Majestic Wines PLC (WINE) announced a strategic transformation to sell their retail business (Majestic) and focus on their online wine subscription club (Naked Wines) that I believe has been materially misunderstood by the market. While this decision has been negatively received, I believe it will generate significant shareholder value because it will allow investors to more appropriately value Naked Wines (Naked) which I think is worth >GBp 500 per WINE share compared to a current share price of GBp 220.
What is Naked Wines
Naked (www.nakedwines.com) is an online wine subscription club that allows customers (called “angels”) to help fund up & coming winemakers by making deposits on a monthly basis. These deposits provide the winemakers with capital to produce the wine. Naked also provides bottling facilities, packaging, marketing support and distribution for the finished wine.
This model allows the winemaker to produce a better bottle of wine at a lower cost. According to Naked, only $20 of the $100 cost of wine is spent on making the wine as the remaining $80 is spent on financing, marketing, paying for distribution, and profits for distributors and retailers.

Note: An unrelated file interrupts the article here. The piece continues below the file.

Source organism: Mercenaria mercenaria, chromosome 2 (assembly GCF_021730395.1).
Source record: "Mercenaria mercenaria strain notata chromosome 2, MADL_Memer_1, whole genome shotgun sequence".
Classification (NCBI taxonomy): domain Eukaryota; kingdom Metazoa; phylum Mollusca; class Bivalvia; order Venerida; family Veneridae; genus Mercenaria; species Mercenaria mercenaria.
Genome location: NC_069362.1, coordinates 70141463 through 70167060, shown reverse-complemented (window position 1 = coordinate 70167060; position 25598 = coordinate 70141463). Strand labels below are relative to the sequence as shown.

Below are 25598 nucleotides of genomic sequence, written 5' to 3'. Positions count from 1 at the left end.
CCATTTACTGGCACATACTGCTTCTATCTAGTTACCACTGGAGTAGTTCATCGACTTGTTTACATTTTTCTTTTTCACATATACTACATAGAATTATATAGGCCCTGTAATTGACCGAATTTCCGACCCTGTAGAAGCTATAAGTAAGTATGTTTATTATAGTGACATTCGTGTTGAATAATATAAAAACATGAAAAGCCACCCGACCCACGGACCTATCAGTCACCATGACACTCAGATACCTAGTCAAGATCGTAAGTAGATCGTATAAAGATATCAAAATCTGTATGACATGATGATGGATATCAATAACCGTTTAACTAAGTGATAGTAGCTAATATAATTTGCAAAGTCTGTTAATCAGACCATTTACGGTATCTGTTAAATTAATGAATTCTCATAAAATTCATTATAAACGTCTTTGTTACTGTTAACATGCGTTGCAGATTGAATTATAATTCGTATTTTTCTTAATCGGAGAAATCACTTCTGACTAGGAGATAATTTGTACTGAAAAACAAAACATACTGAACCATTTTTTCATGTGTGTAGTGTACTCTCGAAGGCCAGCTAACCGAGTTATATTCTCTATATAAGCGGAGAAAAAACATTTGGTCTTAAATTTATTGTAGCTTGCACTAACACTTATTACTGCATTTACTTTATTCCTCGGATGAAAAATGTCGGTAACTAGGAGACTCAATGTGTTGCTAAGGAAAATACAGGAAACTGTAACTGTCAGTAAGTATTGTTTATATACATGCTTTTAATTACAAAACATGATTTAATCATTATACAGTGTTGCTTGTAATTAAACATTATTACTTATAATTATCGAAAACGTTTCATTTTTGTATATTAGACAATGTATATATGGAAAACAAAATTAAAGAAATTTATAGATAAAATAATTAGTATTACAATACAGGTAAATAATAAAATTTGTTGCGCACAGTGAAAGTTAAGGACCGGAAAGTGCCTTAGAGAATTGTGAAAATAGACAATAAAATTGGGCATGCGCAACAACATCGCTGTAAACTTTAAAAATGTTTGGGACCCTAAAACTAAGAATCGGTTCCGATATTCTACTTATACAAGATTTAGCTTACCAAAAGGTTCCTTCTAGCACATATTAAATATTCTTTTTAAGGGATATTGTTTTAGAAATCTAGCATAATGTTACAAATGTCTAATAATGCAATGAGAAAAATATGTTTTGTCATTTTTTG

Naked also has a social media aspect where customers can rate wines online and interact with other angels and winemakers via email and in chat forums. This website provides Naked with significant data about customers purchases and preferences which allows them to better tailor future offerings. The social media aspect also increases customer stickiness by creating a more personal relationship between the customer and a variety of winemakers and a sense of community among angels.